The once-vital group is being captured from within by hyper-partisan activists
The American Civil Liberties Union (ACLU) released a series of tweets yesterday on their stance on a proposed new wave of pandemic legislation. The organisation announced that it supported vaccine mandates – which most people might think of as an infringement of civil liberties, even if a necessary one — on the grounds that “far from compromising them, vaccine mandates actually further civil liberties”.
What makes this statement so remarkable? Well, the founding statement of the ACLU set out its intentions as being “to defend and preserve the individual rights and liberties guaranteed to every person in this country by the Constitution”. The entire modus operandi of the ACLU has been to provide legal challenges to any state infringement on these fundamental rights, even if the people in question are morally odious.
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A New York Times piece released in June examined the identity crisis within the ACLU, and framed it as a generational issue: essentially, that the battle between the older staff who hold traditional liberal views on issues like free speech and open debate are clashing with increasingly partisan, activist young lawyers who place their commitment to social justice above everything else.
This is not wrong — attitudes certainly have shifted on issues like censorship between millennials and their parent’s generation — but it does not capture the full extent of the problem. Why, exactly, did all these young employees at the ACLU suddenly decide to turn against the very principles that the organisation was founded upon?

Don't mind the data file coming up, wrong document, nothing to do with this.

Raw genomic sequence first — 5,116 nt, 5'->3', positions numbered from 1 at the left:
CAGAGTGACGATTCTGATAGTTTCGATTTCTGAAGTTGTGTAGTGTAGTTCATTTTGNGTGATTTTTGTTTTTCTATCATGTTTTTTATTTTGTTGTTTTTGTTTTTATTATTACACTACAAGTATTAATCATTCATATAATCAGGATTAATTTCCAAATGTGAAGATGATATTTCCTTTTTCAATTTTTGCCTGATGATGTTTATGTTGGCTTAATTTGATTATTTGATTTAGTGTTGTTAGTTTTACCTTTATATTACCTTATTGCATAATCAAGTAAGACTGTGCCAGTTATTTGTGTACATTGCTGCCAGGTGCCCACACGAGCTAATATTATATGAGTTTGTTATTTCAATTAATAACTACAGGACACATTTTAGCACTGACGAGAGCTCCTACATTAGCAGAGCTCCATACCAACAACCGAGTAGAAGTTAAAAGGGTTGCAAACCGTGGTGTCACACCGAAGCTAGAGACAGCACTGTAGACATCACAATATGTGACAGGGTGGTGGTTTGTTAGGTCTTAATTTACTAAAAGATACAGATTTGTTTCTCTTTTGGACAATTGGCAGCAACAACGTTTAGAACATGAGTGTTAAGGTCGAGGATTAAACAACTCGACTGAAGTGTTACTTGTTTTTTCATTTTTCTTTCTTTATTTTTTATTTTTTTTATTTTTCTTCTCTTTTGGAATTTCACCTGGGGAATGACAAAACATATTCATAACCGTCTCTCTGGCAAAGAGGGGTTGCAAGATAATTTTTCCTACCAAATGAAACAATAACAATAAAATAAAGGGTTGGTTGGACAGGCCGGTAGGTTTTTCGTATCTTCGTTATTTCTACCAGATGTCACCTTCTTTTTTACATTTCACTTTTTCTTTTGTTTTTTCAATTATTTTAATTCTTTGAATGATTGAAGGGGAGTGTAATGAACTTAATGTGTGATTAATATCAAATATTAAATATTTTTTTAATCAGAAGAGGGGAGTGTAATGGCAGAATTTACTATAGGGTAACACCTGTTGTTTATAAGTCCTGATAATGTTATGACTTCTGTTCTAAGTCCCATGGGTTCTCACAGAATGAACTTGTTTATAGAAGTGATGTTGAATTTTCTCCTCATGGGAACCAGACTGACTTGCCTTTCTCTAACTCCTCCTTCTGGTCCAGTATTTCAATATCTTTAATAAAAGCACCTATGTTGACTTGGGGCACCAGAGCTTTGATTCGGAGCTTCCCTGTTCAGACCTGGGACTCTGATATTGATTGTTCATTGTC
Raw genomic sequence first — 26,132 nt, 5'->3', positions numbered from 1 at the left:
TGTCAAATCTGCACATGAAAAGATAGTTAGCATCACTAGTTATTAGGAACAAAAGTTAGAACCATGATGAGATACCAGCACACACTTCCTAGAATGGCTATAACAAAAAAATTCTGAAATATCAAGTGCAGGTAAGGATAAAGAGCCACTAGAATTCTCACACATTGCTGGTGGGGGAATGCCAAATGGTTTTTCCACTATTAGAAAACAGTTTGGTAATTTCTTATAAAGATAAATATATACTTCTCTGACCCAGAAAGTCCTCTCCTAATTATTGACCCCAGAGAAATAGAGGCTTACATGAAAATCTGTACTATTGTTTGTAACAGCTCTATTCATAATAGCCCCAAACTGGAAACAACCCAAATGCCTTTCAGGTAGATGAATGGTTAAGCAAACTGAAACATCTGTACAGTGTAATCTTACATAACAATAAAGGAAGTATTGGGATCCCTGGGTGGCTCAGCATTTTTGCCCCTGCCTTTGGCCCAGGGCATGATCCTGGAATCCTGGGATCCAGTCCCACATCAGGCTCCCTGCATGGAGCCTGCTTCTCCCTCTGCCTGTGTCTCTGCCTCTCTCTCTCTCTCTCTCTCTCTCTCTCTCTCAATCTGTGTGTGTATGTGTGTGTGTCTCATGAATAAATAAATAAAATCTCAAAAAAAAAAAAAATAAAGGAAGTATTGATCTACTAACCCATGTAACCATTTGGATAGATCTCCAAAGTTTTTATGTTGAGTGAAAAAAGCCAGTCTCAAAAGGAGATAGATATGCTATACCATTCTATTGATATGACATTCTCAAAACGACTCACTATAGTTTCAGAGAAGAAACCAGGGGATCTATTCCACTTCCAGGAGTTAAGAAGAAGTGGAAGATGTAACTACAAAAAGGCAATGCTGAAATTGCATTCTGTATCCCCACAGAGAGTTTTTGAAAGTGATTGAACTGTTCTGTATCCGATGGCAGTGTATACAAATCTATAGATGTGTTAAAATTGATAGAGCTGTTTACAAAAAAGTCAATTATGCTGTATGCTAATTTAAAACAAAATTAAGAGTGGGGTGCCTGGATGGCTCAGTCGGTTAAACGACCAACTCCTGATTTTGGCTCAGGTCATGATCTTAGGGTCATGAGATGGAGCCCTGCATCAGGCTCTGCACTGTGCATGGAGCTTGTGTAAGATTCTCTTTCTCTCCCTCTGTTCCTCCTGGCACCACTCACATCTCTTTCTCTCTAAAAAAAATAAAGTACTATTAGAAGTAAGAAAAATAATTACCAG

A clue may be found in the ACLU’s financial statements. Donald Trump’s 2016 election was a monetary gift for liberal institutions, and the ACLU enjoyed a hefty Trump windfall. The union raised over $1million in donations within a day of the Republican nominee’s electoral victory, and top lawyers enjoyed significant pay-rises. The donation money was also put towards a hiring drive, massively expanding the scope of its operations with young ‘activist-lawyers’, who were less interested in abstract ideals of liberal justice and fairness and more interested in fighting the supposed rise of fascism in the US. One internal meeting ended in a heated argument, with young staffers demanding that the ACLU “no longer defend White Supremacists”.
While the ACLU has historically strived to paint itself as being a politically-neutral organisation, the post-Trump years have shown an undeniable shift away from non-partisanship. Perhaps the most egregious example of the ACLU’s defence towards the Democratic Party was their decision to spend $800,000 on campaign ads promoting Georgia Governor-hopeful Stacey Abrams, ostensibly for her work on supporting voting transparency. The group also broke with tradition in actively rallying against the confirmation of Supreme Court Justice Brett Kavanaugh, as well as attempting to oust prosecutors who stood in the way of criminal justice reforms.
While previous ACLU icons like Ira Glasser, a Jewish man who defended the first amendment rights of actual fascists, shunned the media spotlight, the new batch of lawyers presented themselves as partisan celebrities. Chase Strangio, Deputy Director of the ACLU’s ‘Transgender Justice’ project, was named as a Time magazine top 100 most influential person, and regularly jumps on his social media account to release statements that would have once been unthinkable from a free-speech lawyer. He proudly declared that gender critical author Abigail Shrier should have her books censored, and that “Stopping the circulation of [Shrier’s] book and these ideas is a 100% a hill I want to die on”.
The ‘civil liberties’ component of the ACLU is starting to seem like distant history.